A new study of over 1,000 American workers shows that women, regardless of age, socioeconomic status, marital status, or even whether they had children, feel guilty about juggling their work and home lives. Specifically, the women had negative feelings associated with “boundary-spanning work demands” after-hours, like taking a work-related phone call or checking their email. Guilt or distress about work seeping into home life was associated with women only, which is pretty shocking considering that this affected even women who weren’t married, or didn’t have children.
According to the study authors, this emotional distress is related to women who perceive themselves as transgressing normative social roles. They write in the study that “role blurring, as distinct from work-family conflict, may generate guilty for those who voluntarily choose or are forced to deal with work issues while at home.” In other words, even if there is no real conflict between work and family, and women have the ability to spend a significant amount of time at home, the reminder of working life represented by after-hours work contact is enough to trigger guilt in women, who are more likely to perceive that their employment prevents them from fulfilling family responsibilities.
So this isn’t about women’s actual ability to balance their work and home lives – their guilt stems from their anxiety about their perceived inability to do so. One of the study authors commented,
“Initially, we thought women were more distressed by frequent work contact because it interfered with their family responsibilities more so than men. However, this wasn’t the case. We found that women are able to juggle their work and family lives just as well as men, but they feel more guilty as a result of being contacted. This guilt seems to be at the heart of their distress.”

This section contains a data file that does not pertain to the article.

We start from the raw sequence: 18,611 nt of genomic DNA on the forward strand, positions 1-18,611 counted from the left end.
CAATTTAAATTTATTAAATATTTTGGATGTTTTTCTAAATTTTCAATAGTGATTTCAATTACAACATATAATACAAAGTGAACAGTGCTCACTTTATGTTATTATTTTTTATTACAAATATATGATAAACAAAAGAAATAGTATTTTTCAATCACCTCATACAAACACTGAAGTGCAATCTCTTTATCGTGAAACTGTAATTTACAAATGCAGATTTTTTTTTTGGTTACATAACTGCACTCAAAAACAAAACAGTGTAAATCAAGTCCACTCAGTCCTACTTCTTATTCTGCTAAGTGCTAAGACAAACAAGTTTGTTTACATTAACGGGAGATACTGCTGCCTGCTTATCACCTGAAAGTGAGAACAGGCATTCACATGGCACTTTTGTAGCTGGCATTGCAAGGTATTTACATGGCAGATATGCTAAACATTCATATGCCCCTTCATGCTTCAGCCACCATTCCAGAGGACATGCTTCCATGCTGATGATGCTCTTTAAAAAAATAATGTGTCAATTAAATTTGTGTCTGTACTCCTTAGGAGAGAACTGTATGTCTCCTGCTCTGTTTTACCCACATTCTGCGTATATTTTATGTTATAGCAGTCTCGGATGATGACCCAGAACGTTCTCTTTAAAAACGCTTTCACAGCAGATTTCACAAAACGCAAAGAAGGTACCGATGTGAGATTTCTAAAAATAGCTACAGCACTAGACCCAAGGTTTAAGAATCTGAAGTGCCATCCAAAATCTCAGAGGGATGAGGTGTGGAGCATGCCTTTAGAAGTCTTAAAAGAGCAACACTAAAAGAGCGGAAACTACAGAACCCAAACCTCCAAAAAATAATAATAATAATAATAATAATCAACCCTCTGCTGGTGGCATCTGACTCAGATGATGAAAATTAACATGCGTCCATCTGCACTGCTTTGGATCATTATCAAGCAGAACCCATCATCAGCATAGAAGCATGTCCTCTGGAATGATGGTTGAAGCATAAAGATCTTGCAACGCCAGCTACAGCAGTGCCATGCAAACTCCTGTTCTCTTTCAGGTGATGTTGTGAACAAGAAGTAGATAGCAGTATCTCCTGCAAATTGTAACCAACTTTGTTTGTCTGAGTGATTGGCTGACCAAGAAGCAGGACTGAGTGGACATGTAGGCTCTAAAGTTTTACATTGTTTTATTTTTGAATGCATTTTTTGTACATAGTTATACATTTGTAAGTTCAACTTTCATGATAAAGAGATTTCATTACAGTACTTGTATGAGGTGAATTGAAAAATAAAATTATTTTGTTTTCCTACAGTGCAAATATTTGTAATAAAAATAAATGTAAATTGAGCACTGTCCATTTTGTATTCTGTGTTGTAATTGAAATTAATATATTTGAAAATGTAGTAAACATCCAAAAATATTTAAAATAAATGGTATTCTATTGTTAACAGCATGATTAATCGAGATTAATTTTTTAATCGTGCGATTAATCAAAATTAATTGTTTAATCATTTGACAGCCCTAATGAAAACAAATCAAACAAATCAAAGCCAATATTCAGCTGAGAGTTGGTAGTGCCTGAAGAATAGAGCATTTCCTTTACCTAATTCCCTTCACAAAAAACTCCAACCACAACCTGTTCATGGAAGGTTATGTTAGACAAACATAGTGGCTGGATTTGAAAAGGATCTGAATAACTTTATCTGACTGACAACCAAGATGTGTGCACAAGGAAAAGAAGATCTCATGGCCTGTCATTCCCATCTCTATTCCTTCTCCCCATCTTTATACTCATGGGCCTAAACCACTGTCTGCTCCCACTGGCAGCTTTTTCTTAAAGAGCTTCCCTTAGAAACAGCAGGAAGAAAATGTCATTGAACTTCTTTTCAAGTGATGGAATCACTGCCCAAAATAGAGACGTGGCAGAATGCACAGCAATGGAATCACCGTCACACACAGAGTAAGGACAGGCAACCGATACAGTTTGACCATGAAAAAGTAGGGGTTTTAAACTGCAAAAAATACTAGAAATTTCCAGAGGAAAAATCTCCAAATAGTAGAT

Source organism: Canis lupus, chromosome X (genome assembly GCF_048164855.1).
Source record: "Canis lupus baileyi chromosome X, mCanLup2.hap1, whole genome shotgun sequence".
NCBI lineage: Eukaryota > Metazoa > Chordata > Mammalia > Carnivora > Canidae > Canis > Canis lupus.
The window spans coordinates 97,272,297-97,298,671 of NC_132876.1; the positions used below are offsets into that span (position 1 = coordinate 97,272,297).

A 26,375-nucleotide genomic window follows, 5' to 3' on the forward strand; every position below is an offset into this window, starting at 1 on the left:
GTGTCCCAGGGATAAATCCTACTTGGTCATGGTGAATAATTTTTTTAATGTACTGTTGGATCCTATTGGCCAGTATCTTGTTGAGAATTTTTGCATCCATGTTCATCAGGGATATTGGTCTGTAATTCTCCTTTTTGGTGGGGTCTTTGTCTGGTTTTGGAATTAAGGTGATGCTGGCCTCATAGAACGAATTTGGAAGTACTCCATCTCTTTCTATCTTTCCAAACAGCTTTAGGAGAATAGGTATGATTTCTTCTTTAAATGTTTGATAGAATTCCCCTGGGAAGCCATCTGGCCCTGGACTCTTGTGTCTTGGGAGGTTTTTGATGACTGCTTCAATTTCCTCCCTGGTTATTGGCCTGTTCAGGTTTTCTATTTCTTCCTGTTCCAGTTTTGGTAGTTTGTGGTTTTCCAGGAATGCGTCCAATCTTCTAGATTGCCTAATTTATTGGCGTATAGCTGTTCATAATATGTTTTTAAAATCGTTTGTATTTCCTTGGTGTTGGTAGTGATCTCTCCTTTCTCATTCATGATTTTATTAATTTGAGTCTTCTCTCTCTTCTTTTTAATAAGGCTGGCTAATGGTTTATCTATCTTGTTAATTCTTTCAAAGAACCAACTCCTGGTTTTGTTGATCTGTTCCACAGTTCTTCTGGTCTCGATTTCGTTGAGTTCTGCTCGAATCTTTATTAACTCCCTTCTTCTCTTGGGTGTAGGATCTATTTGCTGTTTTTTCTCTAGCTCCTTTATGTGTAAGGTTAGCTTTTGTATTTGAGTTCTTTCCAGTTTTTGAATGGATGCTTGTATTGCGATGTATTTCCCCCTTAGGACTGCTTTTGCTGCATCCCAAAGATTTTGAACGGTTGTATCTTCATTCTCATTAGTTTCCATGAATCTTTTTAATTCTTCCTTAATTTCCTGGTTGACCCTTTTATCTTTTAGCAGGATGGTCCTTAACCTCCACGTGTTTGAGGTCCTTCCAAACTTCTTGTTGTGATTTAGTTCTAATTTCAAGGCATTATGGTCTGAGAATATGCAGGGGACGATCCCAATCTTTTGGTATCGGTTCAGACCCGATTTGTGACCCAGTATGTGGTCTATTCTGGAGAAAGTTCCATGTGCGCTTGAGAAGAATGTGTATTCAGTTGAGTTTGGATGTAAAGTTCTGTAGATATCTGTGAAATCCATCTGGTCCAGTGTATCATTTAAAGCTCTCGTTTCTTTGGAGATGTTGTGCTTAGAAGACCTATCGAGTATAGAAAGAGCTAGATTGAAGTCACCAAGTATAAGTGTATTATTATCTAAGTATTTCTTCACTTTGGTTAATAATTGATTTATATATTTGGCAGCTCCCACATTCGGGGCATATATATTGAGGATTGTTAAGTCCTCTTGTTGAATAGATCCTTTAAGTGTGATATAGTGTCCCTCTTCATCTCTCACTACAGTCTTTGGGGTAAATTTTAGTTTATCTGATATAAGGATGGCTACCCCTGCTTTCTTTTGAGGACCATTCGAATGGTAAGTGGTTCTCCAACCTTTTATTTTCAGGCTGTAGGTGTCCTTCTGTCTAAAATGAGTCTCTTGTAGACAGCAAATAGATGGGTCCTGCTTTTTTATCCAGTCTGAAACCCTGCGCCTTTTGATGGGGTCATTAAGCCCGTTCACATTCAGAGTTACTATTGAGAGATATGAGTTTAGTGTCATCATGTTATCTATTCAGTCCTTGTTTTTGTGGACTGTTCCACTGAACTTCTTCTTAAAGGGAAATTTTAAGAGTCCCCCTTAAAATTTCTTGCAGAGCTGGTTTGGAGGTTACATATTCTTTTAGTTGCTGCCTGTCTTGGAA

The study’s results are compelling, for a variety of reasons. Most of all, I think they signal the different emotional consequences of the new ability to be reached via cell phones and email at all times, which is something that everyone needs to learn how to navigate – it’s unsurprising that men would find this less distressing than women, but it’s interesting to see it spelled out so clearly. As Irin Carmon writes for Jezebel, “Women are culturally conditioned to feel guilty about doing exactly what their male counterparts are doing: earning a living.”
Photo from Mo Riza.
Disclaimer: The views expressed above are solely those of the author and may
not reflect those of
Care2, Inc., its employees or advertisers.
Problem on this page? Briefly let us know what isn't working for you and we'll try to make it right!